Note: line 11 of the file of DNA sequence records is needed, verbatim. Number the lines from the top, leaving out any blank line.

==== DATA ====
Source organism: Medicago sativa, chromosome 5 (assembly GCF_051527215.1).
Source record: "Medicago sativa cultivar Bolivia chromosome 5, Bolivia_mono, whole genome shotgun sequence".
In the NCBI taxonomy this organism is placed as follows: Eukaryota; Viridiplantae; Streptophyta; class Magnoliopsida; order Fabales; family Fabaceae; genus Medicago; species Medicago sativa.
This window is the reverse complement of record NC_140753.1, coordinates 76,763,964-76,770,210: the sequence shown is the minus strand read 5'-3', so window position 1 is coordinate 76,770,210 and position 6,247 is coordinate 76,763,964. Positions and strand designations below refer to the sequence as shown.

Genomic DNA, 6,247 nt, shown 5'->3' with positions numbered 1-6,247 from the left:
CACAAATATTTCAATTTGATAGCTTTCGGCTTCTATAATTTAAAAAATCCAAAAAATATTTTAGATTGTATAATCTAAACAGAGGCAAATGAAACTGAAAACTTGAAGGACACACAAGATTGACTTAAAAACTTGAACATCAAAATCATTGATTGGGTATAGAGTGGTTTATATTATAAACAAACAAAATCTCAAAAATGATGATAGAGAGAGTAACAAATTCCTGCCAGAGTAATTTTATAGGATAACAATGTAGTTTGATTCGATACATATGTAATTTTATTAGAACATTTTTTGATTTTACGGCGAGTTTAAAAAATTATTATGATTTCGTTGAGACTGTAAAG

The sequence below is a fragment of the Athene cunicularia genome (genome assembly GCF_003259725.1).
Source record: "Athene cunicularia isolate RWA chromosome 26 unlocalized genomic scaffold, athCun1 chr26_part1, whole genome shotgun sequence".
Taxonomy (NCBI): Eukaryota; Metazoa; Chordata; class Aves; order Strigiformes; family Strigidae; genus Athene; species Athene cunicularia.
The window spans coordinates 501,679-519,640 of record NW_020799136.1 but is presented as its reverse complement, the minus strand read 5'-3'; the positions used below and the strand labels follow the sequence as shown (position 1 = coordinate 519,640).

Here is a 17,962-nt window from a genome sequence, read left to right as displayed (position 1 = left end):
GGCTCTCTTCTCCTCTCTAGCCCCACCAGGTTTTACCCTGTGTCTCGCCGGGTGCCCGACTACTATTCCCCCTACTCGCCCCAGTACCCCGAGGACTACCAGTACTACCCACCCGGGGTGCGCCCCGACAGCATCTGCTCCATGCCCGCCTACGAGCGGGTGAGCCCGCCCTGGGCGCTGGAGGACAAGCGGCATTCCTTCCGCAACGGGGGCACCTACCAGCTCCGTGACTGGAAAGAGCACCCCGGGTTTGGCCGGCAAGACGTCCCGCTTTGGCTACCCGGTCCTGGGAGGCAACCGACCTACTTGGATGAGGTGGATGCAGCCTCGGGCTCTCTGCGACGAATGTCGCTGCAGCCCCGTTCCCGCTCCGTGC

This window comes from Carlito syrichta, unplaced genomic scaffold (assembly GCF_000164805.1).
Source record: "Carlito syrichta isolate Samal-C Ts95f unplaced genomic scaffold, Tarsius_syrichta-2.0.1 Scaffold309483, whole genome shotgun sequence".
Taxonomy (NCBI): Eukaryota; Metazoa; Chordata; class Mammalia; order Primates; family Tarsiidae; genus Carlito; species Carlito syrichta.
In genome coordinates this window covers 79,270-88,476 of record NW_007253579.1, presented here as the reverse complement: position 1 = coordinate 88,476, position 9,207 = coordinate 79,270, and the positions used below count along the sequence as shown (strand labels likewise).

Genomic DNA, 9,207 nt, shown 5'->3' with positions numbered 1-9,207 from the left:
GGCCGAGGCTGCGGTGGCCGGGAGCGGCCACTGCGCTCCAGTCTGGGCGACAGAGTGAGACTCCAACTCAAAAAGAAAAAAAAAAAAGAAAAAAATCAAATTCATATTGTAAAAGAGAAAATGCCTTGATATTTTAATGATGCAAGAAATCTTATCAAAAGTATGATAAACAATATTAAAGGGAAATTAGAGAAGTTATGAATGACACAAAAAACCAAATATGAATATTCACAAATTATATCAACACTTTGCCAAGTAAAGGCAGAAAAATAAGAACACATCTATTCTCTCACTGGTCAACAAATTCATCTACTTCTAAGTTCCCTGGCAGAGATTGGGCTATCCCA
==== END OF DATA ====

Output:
Here is a 17,962-nt window from a genome sequence, read left to right as displayed (position 1 = left end):